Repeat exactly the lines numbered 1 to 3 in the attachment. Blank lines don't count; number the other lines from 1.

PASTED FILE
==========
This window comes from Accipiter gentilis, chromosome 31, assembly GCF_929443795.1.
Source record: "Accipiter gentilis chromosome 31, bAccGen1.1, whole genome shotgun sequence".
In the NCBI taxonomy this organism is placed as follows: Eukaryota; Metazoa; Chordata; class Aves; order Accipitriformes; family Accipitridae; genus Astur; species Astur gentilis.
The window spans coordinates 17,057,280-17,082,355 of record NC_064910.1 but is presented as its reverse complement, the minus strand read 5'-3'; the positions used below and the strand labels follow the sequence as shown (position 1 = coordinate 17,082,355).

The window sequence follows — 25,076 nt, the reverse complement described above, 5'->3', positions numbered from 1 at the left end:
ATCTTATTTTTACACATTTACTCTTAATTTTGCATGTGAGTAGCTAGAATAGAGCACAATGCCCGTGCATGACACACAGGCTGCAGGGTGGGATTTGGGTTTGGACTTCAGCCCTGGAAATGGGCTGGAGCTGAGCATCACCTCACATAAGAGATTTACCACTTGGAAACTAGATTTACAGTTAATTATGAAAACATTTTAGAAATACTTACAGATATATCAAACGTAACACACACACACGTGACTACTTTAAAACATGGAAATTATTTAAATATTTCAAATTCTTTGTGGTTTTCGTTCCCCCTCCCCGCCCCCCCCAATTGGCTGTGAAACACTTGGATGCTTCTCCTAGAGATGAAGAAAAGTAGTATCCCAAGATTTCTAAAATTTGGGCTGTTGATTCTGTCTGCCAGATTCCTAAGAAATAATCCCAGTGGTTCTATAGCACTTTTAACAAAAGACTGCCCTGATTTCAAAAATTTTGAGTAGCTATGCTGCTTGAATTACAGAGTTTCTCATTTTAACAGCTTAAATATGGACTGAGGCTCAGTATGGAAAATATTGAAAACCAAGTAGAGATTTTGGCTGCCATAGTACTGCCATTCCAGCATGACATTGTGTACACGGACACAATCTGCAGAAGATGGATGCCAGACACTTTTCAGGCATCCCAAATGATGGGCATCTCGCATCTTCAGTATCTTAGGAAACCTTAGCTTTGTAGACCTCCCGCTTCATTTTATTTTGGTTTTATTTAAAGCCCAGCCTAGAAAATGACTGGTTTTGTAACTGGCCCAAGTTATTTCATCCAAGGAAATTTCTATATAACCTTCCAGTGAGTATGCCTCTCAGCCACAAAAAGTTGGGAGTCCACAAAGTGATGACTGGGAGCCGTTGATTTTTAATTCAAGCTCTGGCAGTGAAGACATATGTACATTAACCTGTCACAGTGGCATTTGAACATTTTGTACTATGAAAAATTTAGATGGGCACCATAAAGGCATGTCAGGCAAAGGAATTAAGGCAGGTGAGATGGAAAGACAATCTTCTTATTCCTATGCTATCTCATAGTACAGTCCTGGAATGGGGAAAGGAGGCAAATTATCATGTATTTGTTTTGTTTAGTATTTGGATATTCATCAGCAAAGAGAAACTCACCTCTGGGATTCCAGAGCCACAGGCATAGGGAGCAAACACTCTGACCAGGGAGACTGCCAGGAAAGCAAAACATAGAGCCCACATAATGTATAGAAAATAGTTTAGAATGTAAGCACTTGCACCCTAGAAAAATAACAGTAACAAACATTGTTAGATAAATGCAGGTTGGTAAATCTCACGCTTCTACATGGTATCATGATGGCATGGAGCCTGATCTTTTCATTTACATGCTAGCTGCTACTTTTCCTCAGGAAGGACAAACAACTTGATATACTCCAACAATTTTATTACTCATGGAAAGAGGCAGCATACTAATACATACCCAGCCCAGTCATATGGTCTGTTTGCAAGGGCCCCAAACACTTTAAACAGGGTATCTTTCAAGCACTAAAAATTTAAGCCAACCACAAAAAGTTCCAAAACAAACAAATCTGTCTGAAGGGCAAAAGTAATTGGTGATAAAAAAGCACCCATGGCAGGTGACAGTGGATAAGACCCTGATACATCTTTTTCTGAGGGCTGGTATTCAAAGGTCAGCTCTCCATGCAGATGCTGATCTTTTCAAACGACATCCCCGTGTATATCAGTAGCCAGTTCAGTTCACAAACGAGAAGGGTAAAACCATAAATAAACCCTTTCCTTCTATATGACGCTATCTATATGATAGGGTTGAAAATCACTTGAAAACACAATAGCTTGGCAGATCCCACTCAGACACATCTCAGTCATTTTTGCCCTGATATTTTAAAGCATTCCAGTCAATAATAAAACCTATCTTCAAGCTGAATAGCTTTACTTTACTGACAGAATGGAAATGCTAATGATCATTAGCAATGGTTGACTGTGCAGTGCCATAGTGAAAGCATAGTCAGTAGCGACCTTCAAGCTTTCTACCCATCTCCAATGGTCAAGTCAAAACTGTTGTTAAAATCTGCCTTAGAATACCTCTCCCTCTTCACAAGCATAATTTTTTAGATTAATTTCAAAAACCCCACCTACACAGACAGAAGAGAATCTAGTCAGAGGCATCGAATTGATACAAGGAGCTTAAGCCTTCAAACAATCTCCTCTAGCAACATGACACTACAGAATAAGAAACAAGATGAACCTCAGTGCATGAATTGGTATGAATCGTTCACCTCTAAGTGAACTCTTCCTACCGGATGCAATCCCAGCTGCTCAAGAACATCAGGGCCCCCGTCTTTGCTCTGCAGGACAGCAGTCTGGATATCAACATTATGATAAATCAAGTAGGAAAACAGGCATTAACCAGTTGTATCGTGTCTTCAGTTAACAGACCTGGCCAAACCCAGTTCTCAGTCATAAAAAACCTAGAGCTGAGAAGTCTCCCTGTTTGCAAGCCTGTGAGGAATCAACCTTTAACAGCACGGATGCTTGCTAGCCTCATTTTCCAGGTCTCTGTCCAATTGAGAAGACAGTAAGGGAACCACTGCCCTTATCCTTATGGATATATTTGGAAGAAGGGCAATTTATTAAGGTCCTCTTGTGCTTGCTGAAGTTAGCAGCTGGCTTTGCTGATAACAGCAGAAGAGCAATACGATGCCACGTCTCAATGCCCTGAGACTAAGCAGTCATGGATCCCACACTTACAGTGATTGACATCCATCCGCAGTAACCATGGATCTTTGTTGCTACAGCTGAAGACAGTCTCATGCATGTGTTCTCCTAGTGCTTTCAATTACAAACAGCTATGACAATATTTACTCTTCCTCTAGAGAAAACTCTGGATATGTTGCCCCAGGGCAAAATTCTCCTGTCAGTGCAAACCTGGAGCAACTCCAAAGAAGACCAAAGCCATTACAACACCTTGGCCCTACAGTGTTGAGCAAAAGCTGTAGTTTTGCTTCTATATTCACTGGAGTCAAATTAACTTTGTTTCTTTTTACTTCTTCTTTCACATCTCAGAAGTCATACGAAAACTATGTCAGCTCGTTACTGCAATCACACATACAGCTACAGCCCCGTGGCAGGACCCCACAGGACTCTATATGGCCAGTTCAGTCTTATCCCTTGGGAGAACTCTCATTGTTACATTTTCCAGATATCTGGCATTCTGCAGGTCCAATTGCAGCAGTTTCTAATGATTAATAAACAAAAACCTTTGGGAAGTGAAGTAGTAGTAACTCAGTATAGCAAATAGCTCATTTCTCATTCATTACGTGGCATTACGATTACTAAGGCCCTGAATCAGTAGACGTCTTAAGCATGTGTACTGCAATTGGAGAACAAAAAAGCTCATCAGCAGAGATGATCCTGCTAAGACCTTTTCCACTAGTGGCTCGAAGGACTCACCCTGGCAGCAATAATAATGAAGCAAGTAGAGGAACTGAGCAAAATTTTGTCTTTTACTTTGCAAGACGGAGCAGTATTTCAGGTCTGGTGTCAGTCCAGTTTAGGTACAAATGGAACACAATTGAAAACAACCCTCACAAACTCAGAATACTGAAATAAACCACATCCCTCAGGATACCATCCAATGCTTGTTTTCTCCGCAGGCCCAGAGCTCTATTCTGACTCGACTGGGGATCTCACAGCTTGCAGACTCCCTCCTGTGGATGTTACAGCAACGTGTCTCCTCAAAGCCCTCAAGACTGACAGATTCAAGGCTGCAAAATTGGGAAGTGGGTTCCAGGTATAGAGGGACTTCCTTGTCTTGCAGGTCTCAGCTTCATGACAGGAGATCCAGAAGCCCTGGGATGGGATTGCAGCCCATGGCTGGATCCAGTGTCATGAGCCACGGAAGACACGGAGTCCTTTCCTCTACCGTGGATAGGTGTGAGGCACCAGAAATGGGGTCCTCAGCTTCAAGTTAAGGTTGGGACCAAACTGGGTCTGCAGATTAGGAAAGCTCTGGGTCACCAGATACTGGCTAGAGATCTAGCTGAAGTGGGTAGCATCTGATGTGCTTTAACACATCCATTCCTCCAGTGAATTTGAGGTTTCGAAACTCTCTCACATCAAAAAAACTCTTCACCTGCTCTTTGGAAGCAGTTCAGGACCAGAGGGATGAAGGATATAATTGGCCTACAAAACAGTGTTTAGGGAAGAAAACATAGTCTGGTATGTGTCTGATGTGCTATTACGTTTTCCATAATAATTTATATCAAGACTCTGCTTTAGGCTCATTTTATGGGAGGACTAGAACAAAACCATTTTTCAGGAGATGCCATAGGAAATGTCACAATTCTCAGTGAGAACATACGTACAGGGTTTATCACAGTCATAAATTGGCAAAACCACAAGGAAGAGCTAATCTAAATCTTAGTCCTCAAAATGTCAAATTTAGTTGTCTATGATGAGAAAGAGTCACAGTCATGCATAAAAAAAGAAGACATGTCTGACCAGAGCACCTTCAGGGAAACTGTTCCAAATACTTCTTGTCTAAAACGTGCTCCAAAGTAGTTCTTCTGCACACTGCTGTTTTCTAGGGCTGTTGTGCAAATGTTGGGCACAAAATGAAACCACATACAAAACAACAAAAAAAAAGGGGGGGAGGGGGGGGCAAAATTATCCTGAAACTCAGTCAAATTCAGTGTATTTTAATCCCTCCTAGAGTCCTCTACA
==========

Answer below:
This window comes from Accipiter gentilis, chromosome 31, assembly GCF_929443795.1.
Source record: "Accipiter gentilis chromosome 31, bAccGen1.1, whole genome shotgun sequence".
In the NCBI taxonomy this organism is placed as follows: Eukaryota; Metazoa; Chordata; class Aves; order Accipitriformes; family Accipitridae; genus Astur; species Astur gentilis.